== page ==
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Tarantino's The Hateful Eight liveread: 'Reminiscent of Reservoir Dogs'

10 hours ago

Director's new script, revealed during a liveread featuring Bruce Dern, Kurt Russell and Samuel L Jackson, harks back to his early work, says John Patterson

Tarantino sues Gawker over Hateful Eight script leak

Blog: Gawker: Tarantino should blame himself for script leak

Director Quentin Tarantino and the website Gawker are at each other's throats over the latter's now infamous link to an online copy of Tarantino's latest screenplay, The Hateful Eight. Enraged that this had happened when casting had barely commenced, the director shut down the movie unilaterally (perhaps finally ...) and sued Gawker. In the meantime, to give the material a more controlled public airing, Tarantino arranged a live-read of the script in association with the Los Angeles County Museum of Art's film programme.

We gather at the venerable United Artists Theatre, a sumptuous 1927 movie palace, all faux-Byzantine motifs and three tiers of balconies, bearing our $200 tickets and plenty of questions. »

- John Patterson

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Hop recap: A rabbit knocks stuff over

19 hours ago

Russell Brand as the Easter Bunny, chewy sweets over chocolate. Nothing about Hop - which is being shown on Channel 4 at 6:10pm tonight - has any spring in its step, says Stuart Heritage

Chances are you haven't fully forgiven Channel 4 for not showing Elf last Christmas. And rightly so personally speaking I still can't watch Channel 4 or look at the number four or think about whatever Kevin McCloud might be doing right now without experiencing a great surge of resentment. But that's Ok. Channel 4 ruined Christmas, but it might have saved Easter.

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- Stuart Heritage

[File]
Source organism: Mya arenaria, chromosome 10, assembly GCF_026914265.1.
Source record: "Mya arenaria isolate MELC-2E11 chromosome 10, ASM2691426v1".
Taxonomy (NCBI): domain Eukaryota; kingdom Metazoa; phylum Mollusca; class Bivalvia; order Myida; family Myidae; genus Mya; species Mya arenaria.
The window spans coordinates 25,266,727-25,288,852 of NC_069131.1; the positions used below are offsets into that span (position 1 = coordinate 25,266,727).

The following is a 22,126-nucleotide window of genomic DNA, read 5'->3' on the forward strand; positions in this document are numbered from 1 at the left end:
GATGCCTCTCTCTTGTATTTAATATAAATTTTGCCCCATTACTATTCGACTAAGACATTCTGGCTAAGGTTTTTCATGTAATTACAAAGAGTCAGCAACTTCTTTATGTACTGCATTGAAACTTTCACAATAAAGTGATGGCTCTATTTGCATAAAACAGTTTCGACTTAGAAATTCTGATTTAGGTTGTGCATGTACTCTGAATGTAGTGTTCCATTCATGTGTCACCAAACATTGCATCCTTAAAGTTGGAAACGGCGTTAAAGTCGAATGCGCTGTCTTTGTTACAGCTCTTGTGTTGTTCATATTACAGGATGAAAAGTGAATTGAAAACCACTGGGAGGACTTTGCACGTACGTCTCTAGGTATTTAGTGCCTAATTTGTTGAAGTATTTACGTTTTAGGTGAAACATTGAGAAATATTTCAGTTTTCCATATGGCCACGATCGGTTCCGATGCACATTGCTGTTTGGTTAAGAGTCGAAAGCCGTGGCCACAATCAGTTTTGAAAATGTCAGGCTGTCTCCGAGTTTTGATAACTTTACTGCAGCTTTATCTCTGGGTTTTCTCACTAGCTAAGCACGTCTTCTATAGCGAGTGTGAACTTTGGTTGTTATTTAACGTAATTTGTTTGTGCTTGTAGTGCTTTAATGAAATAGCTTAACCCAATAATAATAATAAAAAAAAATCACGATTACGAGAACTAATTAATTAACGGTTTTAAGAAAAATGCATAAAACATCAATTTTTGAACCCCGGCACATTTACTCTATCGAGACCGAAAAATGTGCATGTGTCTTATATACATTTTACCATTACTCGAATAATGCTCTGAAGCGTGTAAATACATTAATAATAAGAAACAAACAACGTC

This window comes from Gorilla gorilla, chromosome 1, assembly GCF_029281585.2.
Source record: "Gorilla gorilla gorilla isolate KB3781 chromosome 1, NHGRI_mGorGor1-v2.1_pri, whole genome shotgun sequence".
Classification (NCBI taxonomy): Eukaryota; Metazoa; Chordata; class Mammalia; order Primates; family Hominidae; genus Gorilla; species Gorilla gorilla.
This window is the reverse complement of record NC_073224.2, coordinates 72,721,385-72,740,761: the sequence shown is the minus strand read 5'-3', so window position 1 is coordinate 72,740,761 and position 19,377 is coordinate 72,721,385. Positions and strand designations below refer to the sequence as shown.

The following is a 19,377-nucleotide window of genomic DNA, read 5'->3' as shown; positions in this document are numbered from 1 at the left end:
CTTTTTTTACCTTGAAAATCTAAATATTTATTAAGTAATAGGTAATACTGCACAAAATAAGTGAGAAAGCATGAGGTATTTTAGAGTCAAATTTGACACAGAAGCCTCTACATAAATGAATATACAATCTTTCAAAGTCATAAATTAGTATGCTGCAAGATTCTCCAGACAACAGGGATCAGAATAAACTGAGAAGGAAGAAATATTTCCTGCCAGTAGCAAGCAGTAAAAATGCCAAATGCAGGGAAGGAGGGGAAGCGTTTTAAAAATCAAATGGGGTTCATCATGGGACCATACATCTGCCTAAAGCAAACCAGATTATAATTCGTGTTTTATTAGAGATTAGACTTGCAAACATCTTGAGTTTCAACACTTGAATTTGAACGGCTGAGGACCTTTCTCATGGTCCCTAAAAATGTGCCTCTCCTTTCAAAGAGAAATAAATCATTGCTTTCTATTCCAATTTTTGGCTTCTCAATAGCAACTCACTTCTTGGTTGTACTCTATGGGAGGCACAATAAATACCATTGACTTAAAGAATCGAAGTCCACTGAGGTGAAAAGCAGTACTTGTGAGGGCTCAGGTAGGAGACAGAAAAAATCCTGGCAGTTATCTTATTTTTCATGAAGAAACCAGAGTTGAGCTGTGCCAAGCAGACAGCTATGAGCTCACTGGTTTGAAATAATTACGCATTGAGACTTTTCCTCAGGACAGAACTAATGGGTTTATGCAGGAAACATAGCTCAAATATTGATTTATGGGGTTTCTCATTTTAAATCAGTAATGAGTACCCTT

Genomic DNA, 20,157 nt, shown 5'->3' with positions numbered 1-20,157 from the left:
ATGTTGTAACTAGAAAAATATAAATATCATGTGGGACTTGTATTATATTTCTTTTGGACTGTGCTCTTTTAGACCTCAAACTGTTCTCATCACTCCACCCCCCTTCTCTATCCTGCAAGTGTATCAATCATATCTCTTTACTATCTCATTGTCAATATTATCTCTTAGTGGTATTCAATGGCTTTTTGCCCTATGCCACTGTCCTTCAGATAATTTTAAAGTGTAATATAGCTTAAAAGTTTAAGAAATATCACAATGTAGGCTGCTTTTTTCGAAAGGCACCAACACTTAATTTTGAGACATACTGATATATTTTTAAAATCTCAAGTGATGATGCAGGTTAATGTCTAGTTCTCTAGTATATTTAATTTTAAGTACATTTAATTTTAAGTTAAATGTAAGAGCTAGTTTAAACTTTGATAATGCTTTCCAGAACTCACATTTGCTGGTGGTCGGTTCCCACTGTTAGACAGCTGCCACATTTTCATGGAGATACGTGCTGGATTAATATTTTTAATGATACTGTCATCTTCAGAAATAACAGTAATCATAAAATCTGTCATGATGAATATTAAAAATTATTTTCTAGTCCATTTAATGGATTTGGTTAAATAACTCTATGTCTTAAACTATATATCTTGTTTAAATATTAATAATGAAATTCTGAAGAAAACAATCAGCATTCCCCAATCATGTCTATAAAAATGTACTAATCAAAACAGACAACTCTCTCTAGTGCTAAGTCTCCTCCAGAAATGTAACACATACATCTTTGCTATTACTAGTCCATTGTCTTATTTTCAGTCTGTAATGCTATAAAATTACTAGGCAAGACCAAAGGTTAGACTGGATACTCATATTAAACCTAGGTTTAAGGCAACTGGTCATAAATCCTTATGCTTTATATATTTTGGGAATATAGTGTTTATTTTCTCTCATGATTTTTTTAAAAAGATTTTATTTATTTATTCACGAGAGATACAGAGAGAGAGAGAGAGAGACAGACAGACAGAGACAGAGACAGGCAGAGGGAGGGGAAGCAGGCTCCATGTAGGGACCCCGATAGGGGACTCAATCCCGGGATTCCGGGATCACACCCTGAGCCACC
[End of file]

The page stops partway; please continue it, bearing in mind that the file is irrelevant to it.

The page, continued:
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Locke review 'bold and evocative'

21 hours ago

Tom Hardy proves he can act in a minor key in this compelling portrait of a man in transit and in crisis

Till now, Tom Hardy's best-known performances have tended to project the image of the movie star most likely to headbutt someone on the red carpet. I'm not thinking just of his unintelligibly deranged Batman villain Bane, but also of his extraordinary lead in Bronson, playing the notorious British prison hard case like a roaringly theatrical circus strongman. His soft-spoken protagonist in Locke is entirely different, yet there's still a touch of the excess that you associate with Hardy for Ivan Locke is a man who lives, as his name suggests, with an excessive degree of control.

Steven Knight's film starts with Locke, a Welsh construction professional, leaving a Birmingham building site in his BMW which is where he stays for the rest of the film, driving and making phone calls. »

- Jonathan Romney

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Women bridge gender gap as French film embraces a new nouvelle vague

22 hours ago

As a festival of Gallic cinema opens in the UK, women both on screen and behind the camera are now in France's cultural vanguard

Half a century has passed since a group of mostly young and almost exclusively male directors electrified the culture-starved, postwar public with what would become known as nouvelle vague films.

Using handheld cameras and with a shortage of both money and celluloid, François Truffaut, Claude Chabrol, Jean-Luc Godard, Éric Rohmer and Jacques Rivette among others created a golden age of French cinema.

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- Kim Willsher

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Wake in Fright Philip French on the Australian classic starring an outstanding Donald Pleasence

19 April 2014 4:08 PM, PDT

(Ted Kotcheff, 1971; Eureka!, 18)

A key film in Australian cinema, Wake in Fright is based on Kenneth Cook's 1961 novel about John Grant, a weak, frustrated teacher in the outback going to Sydney for Christmas, losing all his money gambling in a bleak town known as "the Yabba", and spending several nightmarish days and nights carousing with hard-drinking locals leading up to a bloody kangaroo hunt. Dirk Bogarde bought the novel to star in, with Joseph Losey directing. The screenplay was written by Evan Jones, author of several Losey-Bogarde movies. But like another Losey project set in Australia (Patrick White's Voss scripted by David Mercer), it fell through. Jones's script eventually reached the screen in this remarkable picture, perceptively directed by the London-based Canadian Ted Kotcheff. Skilfully edited by the Australian Anthony Buckley to create an air of constant unease, it's shot by the British cinematographer Brian West to resemble »

- Philip French

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Guy Lodge's DVDs and downloads Easter special